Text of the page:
February 10 2011 Canadian Gazette
Laughter is best medicine MM secures private services for new animal control enforcement for hospital fundraiser DESMOND DEVOY
ALMONTE – Get ready to have your funny bone tested next month during a humour-filled fundraiser for the Almonte General Hospital/Fairview Manor Foundation fundraising event. The event is being billed as An Evening with Roger James” a singing comedian from Kingston. Leonard Lee, the co-chair of the evening’s organizing committee, saw James perform in Kingston recently. “He was quite impressed. It was quite a show,” said Angela Snyder, the event’s other co-chair. The evening will also feature a buffet dinner, with a choice of chicken or hip of beef, as well as a silent auction. “We are looking for silent auction donations, or any donations,” said Snyder, noting that gift cards are often a good donation item. “We hope to purchase a fetal heart monitor and a defibrillator,” with the funds raised from the evening. The dinner and show will take place on Saturday, March 5, at the Almonte Civitan Hall at 6 p.m. Tickets are $30 per person, and advance tickets are available at Royal Bank of Canada branches in Carleton Place, Almonte and Pakenham, as well as at the Almonte General Hosptial/Fair-
Photo by Jerry Huddleston, AGH/FVM Foundation
Lisa Barringer, a registered nurse at the Almonte General Hospital’s obstetrics unit, takes a bike donated by the Carleton Place Canadian Tire for the March 5 silent auction. view Manor Foundation offices in the lobby of the hospital. Tickets will be sold until Monday, Feb. 28. To donate items to the silent auction, donators call Snyder at 613-256-3177 or call Jerry Huddleston at 613-256-2514, ext. 2297.
MISSISSIPPI MILLS – Mississippi Mills’ wayward dogs will now be picked up by Municipal Law Enforcement Services (MLES), the same company that enforces animal control bylaws in Arnprior and Carleton Place. Town council voted this week to grant the private company a one year contract, with an option to extend for a further one year period. The move will cost the town about $15,600, rouhgly $600 more than they had been paying Connie Murphy, the town’s former pound operator and animal control officer. The new company will provide 24-hour emergency service. The phone number for animal control bylaw enforcement services, through MLES, is 613-809-7048. Office hours are from 12 to 6 p.m., Monday to Friday. There is an answering machine for after-hours calls. “The majority of calls are, I’m sure, going to be after hours,” said Diane Smithson, the town’s chief administrative officer. “They are available and can go and collect the dogs at any time, like Connie has.” The animal pound that the town is using is the Lanark Animal Welfare Society, 253 Glenview Rd. in Drummond/North
“They are available and can go and collect the dogs at any time. ” CAO Diane Smithson
Elmsley Township, outside of Smiths Falls. They are open seven days a week, except Christmas Day, Boxing Day, New Year’s Day and Easter, from 11 a.m. to 4 p.m. Their phone number is 613-283-9308. “They don’t deal with coyotes, squirrels, wildlife?” asked Coun. Bernard Cameron during the town’s committee-of-the-whole meeting on Feb. 7. “This is for dogs only,” said Smithson. In 2010, the town paid $17,500 for animal control services, including expenses. The MLES will cost about $15,600 per year. This amount does not include pound services. Dog licence tags do not cover the cost of animal control services, with the town taking in $11,494 in 2010 for dog tags. A report delivered to the town council earlier this week indicated that, since the company will be in the area anyway responding to Carleton Place calls, the officers would be better able to service Mississippi Mills calls.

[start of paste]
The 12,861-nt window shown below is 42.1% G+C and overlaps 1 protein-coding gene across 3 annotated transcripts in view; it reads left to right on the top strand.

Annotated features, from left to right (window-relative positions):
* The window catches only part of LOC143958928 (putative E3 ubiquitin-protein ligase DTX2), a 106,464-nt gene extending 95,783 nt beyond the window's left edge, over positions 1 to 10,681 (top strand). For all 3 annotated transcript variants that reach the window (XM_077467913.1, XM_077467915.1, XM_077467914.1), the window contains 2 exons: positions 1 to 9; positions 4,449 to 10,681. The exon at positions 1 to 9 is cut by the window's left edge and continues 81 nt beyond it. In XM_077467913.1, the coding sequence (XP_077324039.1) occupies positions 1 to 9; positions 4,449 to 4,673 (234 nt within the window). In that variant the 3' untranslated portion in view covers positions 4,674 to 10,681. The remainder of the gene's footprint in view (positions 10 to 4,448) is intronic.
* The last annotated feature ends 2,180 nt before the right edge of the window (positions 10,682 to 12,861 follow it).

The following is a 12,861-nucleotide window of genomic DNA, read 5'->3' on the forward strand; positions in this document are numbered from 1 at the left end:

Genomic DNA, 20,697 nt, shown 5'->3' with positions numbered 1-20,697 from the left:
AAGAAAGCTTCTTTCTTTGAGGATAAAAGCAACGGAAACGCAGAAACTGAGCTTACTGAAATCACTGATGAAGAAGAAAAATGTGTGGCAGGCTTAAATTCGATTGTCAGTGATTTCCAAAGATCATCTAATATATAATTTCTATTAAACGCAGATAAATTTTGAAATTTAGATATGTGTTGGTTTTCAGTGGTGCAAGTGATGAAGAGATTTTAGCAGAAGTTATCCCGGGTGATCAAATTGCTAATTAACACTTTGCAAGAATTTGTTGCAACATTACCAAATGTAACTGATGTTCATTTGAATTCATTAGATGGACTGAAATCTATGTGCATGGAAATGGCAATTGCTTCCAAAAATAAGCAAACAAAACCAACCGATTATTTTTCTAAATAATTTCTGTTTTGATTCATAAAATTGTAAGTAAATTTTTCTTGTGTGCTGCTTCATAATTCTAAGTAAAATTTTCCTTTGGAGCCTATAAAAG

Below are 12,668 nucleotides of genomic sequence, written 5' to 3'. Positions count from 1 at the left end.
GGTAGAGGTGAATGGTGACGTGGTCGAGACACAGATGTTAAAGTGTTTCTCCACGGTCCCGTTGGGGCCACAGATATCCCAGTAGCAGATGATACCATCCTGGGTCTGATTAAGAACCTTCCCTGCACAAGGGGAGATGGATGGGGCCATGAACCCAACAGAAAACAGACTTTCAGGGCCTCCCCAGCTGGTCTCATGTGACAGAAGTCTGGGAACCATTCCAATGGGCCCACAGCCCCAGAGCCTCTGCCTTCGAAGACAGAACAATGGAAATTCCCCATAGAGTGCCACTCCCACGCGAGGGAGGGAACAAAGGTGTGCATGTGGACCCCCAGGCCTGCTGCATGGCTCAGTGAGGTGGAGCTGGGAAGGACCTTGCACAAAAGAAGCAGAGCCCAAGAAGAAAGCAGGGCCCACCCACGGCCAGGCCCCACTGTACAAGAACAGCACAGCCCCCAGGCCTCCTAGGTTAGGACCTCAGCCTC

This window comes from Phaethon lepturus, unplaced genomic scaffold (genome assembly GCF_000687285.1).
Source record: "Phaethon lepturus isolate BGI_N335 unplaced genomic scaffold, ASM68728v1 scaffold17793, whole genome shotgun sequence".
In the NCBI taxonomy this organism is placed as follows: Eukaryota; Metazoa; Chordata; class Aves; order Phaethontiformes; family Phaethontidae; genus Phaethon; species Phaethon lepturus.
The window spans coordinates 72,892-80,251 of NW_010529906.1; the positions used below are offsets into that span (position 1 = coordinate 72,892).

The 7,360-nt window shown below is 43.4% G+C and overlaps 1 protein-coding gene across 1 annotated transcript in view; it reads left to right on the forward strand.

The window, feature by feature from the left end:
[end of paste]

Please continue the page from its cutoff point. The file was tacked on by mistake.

“Words of Wisdom” by the residents at Kingsway Arms at Carleton Place Manor Valentines Day today is much different than it was in years gone by. It seems as though no sooner are the Christmas decorations taken down in the stores the Valentines Day hearts, ﬂowers and paraphernalia go up. Everywhere you look on the television there are commercials advertising candies, chocolates, jewellery, and ﬂowers that can be sent to your special loved one. Our discussion group got together this month to share some memories of what Valentines Day and romance was like when we were growing up. The following are some of those thoughts: • I can remember back in school as children we would exchange homemade cards and notes between boys and girls in our class. • Some girls would bake cookies for the boys they liked, usually in the shape of a heart. • I met my husband when I was in grade one. He sent me a note that said “I love you.” I wrote him a note back that said “I hate you.” • We would often go to the show when we were young, mostly so we could hold hands. • I remember from time to time my father would bring home a fella or two for supper. One night he brought home a young man who would end up my husband. I had a boyfriend at the time and really wasn’t interested in dating anyone else, but he persisted. One night I let him walk me home after work and who did we pass by on the road but my boyfriends’ mother and was she mad! We remained friends and ended up dating. Eventually he had to return home and I remember the day he left on the train, before he left, he turned to me and said “Maybe the next time I’m back this way it will be to marry you.” Well, I couldn’t concentrate for the rest of the day. We sent letters back and forth and then he did come back and we were married on the 11th of November. We had 53 years of wonderful marriage. Romance and dating seemed much simpler back in our day. We usually met our beaus through the church, at community dances, and through friends and family. There was deﬁnitely no internet dating that is so popular today! 449177
Independent & Supportive Retirement Living
February 10, 2011